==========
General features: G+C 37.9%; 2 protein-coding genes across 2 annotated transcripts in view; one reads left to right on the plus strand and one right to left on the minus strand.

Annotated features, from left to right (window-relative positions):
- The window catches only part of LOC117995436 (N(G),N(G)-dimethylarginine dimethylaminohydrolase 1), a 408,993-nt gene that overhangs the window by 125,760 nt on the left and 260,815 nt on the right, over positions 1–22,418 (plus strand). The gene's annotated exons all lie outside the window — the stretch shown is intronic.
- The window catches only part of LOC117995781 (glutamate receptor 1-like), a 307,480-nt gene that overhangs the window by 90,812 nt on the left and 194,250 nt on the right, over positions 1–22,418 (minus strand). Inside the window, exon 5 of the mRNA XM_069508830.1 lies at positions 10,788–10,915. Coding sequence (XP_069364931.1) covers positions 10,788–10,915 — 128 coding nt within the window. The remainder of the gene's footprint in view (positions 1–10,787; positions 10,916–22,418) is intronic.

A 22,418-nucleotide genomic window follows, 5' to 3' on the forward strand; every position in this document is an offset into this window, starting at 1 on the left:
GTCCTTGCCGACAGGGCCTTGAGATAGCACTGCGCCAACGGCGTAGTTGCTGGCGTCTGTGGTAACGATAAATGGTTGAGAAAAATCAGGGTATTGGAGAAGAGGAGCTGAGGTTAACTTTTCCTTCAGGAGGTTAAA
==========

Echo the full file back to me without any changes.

General features: G+C 37.9%; 2 protein-coding genes across 2 annotated transcripts in view; one reads left to right on the plus strand and one right to left on the minus strand.

Annotated features, from left to right (window-relative positions):
- The window catches only part of LOC117995436 (N(G),N(G)-dimethylarginine dimethylaminohydrolase 1), a 408,993-nt gene that overhangs the window by 125,760 nt on the left and 260,815 nt on the right, over positions 1–22,418 (plus strand). The gene's annotated exons all lie outside the window — the stretch shown is intronic.
- The window catches only part of LOC117995781 (glutamate receptor 1-like), a 307,480-nt gene that overhangs the window by 90,812 nt on the left and 194,250 nt on the right, over positions 1–22,418 (minus strand). Inside the window, exon 5 of the mRNA XM_069508830.1 lies at positions 10,788–10,915. Coding sequence (XP_069364931.1) covers positions 10,788–10,915 — 128 coding nt within the window. The remainder of the gene's footprint in view (positions 1–10,787; positions 10,916–22,418) is intronic.

A 22,418-nucleotide genomic window follows, 5' to 3' on the forward strand; every position in this document is an offset into this window, starting at 1 on the left:
GTCCTTGCCGACAGGGCCTTGAGATAGCACTGCGCCAACGGCGTAGTTGCTGGCGTCTGTGGTAACGATAAATGGTTGAGAAAAATCAGGGTATTGGAGAAGAGGAGCTGAGGTTAACTTTTCCTTCAGGAGGTTAAA